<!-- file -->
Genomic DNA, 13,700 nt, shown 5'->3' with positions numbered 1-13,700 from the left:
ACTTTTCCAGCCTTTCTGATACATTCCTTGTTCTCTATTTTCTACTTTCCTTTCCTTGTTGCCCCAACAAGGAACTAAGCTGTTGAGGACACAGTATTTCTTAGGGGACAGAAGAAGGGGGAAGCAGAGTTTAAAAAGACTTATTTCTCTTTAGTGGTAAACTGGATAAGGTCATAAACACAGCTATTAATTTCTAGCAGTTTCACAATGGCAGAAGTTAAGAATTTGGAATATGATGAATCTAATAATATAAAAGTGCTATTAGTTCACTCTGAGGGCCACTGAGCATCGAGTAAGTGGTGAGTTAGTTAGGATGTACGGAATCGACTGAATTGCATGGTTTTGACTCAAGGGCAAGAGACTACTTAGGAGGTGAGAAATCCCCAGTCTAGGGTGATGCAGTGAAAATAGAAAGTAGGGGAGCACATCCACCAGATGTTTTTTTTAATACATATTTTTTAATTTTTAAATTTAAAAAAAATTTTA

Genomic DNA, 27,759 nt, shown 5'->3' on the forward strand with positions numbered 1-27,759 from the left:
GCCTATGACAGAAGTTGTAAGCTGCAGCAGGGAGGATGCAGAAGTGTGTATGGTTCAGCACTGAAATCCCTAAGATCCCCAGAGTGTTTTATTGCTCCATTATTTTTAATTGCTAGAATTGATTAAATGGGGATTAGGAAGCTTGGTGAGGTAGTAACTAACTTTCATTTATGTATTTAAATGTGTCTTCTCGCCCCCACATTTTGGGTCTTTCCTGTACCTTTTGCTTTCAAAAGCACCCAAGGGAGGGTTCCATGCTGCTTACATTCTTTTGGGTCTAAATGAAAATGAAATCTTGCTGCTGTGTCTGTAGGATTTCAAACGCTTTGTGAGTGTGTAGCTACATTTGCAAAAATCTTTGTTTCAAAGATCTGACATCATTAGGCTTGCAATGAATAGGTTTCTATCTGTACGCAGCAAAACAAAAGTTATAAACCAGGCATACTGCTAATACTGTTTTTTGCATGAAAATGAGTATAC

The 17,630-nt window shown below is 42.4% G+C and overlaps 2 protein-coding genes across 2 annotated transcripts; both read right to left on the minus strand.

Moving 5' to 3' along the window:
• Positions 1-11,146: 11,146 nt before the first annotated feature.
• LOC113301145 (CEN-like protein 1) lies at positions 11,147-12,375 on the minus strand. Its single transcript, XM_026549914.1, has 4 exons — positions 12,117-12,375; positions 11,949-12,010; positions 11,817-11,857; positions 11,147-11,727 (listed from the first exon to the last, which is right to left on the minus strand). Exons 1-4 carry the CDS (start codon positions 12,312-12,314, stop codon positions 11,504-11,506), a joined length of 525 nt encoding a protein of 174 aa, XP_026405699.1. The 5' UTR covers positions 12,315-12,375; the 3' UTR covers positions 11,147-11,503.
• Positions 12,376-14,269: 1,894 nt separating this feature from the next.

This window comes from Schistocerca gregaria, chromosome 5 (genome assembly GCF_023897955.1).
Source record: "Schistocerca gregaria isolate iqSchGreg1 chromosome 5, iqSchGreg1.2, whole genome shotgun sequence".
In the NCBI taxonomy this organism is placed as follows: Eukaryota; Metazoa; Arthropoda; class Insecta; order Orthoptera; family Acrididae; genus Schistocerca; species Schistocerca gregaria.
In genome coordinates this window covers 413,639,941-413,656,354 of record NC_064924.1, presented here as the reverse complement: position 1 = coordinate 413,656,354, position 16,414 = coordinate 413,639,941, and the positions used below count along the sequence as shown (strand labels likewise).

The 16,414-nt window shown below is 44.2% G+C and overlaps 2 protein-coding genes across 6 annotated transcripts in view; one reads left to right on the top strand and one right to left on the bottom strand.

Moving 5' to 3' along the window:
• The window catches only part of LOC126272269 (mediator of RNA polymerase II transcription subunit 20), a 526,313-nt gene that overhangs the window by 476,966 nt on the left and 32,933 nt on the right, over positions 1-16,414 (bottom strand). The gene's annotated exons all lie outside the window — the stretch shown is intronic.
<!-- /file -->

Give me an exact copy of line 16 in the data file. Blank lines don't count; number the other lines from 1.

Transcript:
• The window catches only part of LOC126272269 (mediator of RNA polymerase II transcription subunit 20), a 526,313-nt gene that overhangs the window by 476,966 nt on the left and 32,933 nt on the right, over positions 1-16,414 (bottom strand). The gene's annotated exons all lie outside the window — the stretch shown is intronic.